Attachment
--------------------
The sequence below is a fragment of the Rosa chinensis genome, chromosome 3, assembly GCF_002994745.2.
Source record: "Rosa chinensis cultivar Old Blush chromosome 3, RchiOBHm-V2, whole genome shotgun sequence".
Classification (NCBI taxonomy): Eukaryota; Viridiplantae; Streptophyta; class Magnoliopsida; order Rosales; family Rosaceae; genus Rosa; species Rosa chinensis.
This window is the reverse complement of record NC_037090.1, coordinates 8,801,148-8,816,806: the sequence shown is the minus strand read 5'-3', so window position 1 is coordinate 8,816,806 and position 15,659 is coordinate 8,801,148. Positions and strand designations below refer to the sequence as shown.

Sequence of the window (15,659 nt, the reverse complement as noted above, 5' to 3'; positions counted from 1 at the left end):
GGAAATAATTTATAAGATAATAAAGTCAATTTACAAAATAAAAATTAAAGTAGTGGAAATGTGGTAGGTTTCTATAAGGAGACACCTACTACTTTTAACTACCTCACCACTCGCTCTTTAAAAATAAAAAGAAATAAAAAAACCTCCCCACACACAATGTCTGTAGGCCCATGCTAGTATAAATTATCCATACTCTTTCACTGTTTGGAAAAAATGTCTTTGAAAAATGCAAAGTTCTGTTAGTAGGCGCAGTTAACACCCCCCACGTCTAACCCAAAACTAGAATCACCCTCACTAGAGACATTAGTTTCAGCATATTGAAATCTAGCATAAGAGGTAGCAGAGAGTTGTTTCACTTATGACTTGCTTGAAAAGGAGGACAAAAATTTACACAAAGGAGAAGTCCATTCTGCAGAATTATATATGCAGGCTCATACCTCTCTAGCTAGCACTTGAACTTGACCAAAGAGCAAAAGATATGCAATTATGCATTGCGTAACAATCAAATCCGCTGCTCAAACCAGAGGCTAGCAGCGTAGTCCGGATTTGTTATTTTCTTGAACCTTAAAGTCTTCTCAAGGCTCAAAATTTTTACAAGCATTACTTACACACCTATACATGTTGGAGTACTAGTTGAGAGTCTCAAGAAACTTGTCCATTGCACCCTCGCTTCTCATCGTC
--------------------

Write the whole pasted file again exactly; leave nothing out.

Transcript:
The sequence below is a fragment of the Rosa chinensis genome, chromosome 3, assembly GCF_002994745.2.
Source record: "Rosa chinensis cultivar Old Blush chromosome 3, RchiOBHm-V2, whole genome shotgun sequence".
Classification (NCBI taxonomy): Eukaryota; Viridiplantae; Streptophyta; class Magnoliopsida; order Rosales; family Rosaceae; genus Rosa; species Rosa chinensis.
This window is the reverse complement of record NC_037090.1, coordinates 8,801,148-8,816,806: the sequence shown is the minus strand read 5'-3', so window position 1 is coordinate 8,816,806 and position 15,659 is coordinate 8,801,148. Positions and strand designations below refer to the sequence as shown.

Sequence of the window (15,659 nt, the reverse complement as noted above, 5' to 3'; positions counted from 1 at the left end):
GGAAATAATTTATAAGATAATAAAGTCAATTTACAAAATAAAAATTAAAGTAGTGGAAATGTGGTAGGTTTCTATAAGGAGACACCTACTACTTTTAACTACCTCACCACTCGCTCTTTAAAAATAAAAAGAAATAAAAAAACCTCCCCACACACAATGTCTGTAGGCCCATGCTAGTATAAATTATCCATACTCTTTCACTGTTTGGAAAAAATGTCTTTGAAAAATGCAAAGTTCTGTTAGTAGGCGCAGTTAACACCCCCCACGTCTAACCCAAAACTAGAATCACCCTCACTAGAGACATTAGTTTCAGCATATTGAAATCTAGCATAAGAGGTAGCAGAGAGTTGTTTCACTTATGACTTGCTTGAAAAGGAGGACAAAAATTTACACAAAGGAGAAGTCCATTCTGCAGAATTATATATGCAGGCTCATACCTCTCTAGCTAGCACTTGAACTTGACCAAAGAGCAAAAGATATGCAATTATGCATTGCGTAACAATCAAATCCGCTGCTCAAACCAGAGGCTAGCAGCGTAGTCCGGATTTGTTATTTTCTTGAACCTTAAAGTCTTCTCAAGGCTCAAAATTTTTACAAGCATTACTTACACACCTATACATGTTGGAGTACTAGTTGAGAGTCTCAAGAAACTTGTCCATTGCACCCTCGCTTCTCATCGTC